Arts & Entertainment

Keep up to date on local art, new albums, and everything entertainment-related.

McGill holds stand-up auditions

Montreal is Canada’s home for comedy. Over the years, the Just For Laughs comedy festival has featured some of the world’s greatest comic icons, while also providing an outlet for local talent to perform. Within that home-grown talent is Jeff Schouela, a six-year stand-up comedy veteran who is holding auditions for McGill students to compete in a series of amateur stand-up competitions.

CD REVIEWS: Scott Lanaway: Mergers and Acquisitions

I’m not one to judge a book by it’s cover, but I will decide what to read based on what the back cover says; a song called “Oprah, God Wants You To Have A Private Jet” was more than enough to entice me to listen to Scott Lanaway’s Mergers and Acquistions. The album is full of spacey electro-folk, one of those new, hard-to-classify sounds your iTunes gives up on and calls “alternative and punk.

POP RHETORIC: Burton’s formula

Tim Burton has a distinct, dark, and quirky style that puts him in a cinematic class apart from any other director. The problem is that after creating so many successful films, his new projects are always going to be compared to his earlier “glory days.” The empire he has created is subject to unwarranted, faulty criticism merely because of the expectations that he’s planted in viewers’ minds.

The Bald Soprano has some playgoers scratching their heads

Director Julien Naggar’s production of The Bald Soprano transports the audience into an absurd world that nonetheless seems strangely familiar. Playing this week at the TNC Theatre in Morrice Hall, The Bald Soprano brings TNC’s 2009-2010 season to a climactic finish with its parlour-room madness, reshaping expectations and challenging presumptions.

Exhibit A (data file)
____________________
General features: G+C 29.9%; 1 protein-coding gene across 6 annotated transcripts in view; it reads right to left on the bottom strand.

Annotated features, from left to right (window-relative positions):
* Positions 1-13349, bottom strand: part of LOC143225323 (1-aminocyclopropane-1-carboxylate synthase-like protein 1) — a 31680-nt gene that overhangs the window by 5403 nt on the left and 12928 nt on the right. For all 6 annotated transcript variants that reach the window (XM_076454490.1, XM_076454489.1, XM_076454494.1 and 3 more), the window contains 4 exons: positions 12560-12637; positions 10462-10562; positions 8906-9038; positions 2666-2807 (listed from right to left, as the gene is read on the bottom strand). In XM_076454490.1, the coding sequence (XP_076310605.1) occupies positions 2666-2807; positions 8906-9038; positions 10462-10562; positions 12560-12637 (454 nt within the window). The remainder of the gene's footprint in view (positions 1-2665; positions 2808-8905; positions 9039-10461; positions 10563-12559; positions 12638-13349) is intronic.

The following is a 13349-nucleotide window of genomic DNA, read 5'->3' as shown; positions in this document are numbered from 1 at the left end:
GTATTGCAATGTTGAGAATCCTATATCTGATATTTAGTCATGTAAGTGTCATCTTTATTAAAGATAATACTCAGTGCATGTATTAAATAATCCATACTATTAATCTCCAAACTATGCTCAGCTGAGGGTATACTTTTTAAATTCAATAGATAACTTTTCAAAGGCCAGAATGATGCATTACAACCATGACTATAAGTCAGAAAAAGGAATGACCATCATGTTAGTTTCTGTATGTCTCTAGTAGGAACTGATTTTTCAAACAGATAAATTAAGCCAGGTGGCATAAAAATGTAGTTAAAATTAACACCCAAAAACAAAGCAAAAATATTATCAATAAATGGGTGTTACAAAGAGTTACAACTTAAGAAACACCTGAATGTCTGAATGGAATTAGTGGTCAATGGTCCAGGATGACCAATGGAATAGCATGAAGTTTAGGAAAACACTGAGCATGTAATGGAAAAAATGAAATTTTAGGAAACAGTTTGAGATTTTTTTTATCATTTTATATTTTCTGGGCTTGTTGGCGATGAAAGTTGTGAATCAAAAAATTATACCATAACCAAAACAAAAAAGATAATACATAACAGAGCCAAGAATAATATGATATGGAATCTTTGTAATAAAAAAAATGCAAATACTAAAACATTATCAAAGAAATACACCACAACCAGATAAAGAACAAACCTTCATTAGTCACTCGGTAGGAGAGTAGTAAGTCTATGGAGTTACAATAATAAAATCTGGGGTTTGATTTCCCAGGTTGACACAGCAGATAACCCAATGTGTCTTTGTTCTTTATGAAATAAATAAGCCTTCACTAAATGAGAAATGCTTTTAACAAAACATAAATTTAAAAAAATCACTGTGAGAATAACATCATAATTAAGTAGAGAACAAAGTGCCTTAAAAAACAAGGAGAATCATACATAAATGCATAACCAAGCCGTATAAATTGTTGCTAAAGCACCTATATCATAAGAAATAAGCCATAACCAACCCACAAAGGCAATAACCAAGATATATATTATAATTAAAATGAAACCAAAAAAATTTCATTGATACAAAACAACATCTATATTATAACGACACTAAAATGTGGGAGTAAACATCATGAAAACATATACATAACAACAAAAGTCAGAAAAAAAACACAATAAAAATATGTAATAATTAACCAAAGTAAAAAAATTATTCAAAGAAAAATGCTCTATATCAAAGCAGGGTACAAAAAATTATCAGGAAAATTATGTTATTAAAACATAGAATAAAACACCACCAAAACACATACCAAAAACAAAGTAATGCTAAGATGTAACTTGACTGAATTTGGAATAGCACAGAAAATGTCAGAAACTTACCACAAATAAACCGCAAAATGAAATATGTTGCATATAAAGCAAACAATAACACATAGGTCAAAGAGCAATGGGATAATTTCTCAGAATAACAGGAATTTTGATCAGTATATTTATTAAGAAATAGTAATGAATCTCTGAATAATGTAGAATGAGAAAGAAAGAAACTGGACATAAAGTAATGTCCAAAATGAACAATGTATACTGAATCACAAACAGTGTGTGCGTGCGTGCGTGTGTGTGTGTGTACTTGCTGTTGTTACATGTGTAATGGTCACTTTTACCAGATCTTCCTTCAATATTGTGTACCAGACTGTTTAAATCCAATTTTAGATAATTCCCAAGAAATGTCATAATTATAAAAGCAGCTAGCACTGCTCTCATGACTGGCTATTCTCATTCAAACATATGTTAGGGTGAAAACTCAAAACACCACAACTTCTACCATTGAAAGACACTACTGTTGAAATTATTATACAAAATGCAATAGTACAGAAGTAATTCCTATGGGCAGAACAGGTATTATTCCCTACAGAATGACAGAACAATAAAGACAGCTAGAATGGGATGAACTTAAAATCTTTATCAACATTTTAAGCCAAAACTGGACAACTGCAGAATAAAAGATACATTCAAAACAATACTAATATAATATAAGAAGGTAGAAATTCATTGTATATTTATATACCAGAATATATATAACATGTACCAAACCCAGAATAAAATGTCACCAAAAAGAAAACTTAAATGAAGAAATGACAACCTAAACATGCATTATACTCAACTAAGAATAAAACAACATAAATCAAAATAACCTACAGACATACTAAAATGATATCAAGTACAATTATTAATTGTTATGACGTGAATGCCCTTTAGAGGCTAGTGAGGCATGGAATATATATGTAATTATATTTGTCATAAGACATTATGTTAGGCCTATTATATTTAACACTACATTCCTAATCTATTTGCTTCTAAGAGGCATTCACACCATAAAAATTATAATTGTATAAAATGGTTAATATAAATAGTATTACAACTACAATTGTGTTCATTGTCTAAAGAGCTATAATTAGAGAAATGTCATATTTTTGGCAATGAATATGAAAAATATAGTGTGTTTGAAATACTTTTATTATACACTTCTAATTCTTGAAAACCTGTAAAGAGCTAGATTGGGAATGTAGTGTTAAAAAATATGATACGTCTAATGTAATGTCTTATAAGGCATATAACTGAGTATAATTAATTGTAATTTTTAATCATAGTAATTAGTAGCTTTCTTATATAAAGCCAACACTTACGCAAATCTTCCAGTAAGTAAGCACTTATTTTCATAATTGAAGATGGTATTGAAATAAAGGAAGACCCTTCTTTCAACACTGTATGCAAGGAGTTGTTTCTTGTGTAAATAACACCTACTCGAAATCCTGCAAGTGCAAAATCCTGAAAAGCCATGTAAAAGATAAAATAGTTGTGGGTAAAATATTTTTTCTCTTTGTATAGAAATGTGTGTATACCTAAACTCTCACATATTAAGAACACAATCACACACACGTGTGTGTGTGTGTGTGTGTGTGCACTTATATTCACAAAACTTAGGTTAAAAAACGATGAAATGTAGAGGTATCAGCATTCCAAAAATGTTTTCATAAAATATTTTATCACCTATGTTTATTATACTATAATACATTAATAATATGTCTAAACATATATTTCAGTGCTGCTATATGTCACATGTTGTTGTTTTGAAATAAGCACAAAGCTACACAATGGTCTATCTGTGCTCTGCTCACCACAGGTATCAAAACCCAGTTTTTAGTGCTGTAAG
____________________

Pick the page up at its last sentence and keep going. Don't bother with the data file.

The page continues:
John le Carré: the spy who loved fiction

The 2010 International Festival of Films on Art (FIFA) in Montreal kicks off on March 18, featuring 230 films from 23 countries. Shortlisted from this group are a competitive selection of 43 films from 14 countries (including eight entries from Quebec). Buzzed films from the competitive group include Je M’Appelle Denis Gagnon, a documentary about the Quebec fashion designer who made quite an impression at Montreal Fashion Week; The Real World of Peter Gabriel, on the Genesis lead singer; and perhaps most intriguing, King of Spies: John le Carré, a documentary about the life’s work of a spy-turned-fiction writer.

Sex, violence, and more violence

Joy Fielding’s The Wild Zone begins when a personal trainer, a dishonourably discharged Afghanistan war veteran, and a Princeton philosophy Ph.D. walk into a bar and make a bet over who can sleep with the pretty, quiet girl alone with her martini. Suzy Bigelow, naturally, has secrets and an agenda of her own, and she leads them all on a wild and deadly ride which, though two-dimensional, is remarkably compelling.

The White Stripes trade stage lights for Northern lights

Jack White is a busy guy. Playing in three successful bands (The White Stripes, The Raconteurs, and The Dead Weather), taking on small roles in feature films, and running a production company in Tennessee doesn’t seem to be enough. White claims he likes to make things difficult for himself, so within a single year he signed on for two documentary films; It Might Get Loud was released at the Toronto International Film Festival in 2008, and Emmett Malloy’s The White Stripes Under Great White Northern Lights – filmed during the band’s tour across Canada in 2007 – premiered there last year.